An American automaker hasn't produced a full-size station wagon since the Chevrolet Caprice retired in the mid 1990s, with sport/utility vehicles assuming the similar all-purpose family vehicle role for the past decade. This makes the Dodge Magnum a surprise hit, resurrecting a once-familiar segment with equal parts cool and function by taking full advantage of the corporate synergy within DaimlerChrysler. The Magnum is based on the new LX platform shared with the Chrysler 300 and Dodge Charger and derived from the previous-generation Mercedes-Benz E-Class underpinnings, including an evolved suspension. Magnum powertrains also are shared with other Chrysler vehicles, with the six-cylinder engines carrying over from the previous front-drive Intrepid, and the desirable top Hemi variants shared with other LX cars. Offered in rear- and all-wheel drive, the Magnum is a bona fide triple threat: utilitarian, good looking, and fine driving.
The Magnum's bold shape redefines the American wagon for a new generation, with its aggressive signature grille, broad-shouldered stance, and cut-down greenhouse that seems more suited to a hot rod than a family hauler. At the rear, an "extreme access" liftgate includes a portion of the roof, considerably increasing the cargo access. At first glance, the Magnum appears to be a five-door Charger, but a closer look reveals that the cars are quite different, with unique hood, fenders, headlamps, front fascia, and grille. It takes a keen eye to spot the differences between V-6 and Hemi-powered RT and SRT8 Magnum models: the RT gets larger, 18-inch wheels, and dual exhaust outlets; the awesome SRT8 gets 20-inch wheels, red brake calipers, and a unique front end. A roof rack is optional.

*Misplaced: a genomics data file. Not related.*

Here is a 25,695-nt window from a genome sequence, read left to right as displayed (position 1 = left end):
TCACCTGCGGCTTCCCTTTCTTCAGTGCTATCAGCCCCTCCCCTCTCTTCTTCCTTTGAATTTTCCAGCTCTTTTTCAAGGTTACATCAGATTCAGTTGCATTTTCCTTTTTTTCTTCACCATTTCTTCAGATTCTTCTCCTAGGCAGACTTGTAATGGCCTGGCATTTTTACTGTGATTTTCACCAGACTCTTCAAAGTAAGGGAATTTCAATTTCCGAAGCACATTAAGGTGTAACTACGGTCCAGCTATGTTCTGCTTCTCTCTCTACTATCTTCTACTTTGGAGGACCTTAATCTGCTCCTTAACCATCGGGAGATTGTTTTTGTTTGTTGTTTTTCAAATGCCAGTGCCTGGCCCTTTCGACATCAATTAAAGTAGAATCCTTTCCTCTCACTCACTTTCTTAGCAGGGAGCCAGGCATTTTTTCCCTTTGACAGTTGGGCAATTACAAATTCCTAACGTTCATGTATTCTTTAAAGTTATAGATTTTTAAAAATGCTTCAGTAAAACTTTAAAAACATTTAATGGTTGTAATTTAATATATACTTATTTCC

Despite its "chopped" appearance from the outside, the Magnum can accommodate five passengers in big-car comfort. The driving position is excellent--commanding and comfortable--and instrumentation is legible and intelligently arrayed. Interior plastics and switchgear generally are of better quality than we've come to expect from Chrysler Group products--with certain pieces, such as the windshield-wiper control stalk, obviously lifted right from the Mercedes parts bin--but there's an overabundance of hard plastic that bespeaks the bargain price. Still, even with base cloth upholstery, the Magnum's stark passenger compartment is a classy, businesslike environment. Seats are firm and nicely shaped; with the optional leather, the interior ambiance is almost European. Being a wagon--or, um, Sport Tourer--the Magnum is, naturally, a great swallower of cargo. With the second-row seats folded flat, the cargo area expands to 71.6 cubic feet--not quite as commodious as the average midsize sport/utility vehicle, but more than big enough for most daily chores. The cargo path is quite wide, though height is limited toward the rear by the sloping roofline. There's useful under-floor Cargo Management System with a pop-up bin area divided by cargo nets to prevent items like groceries from sliding around.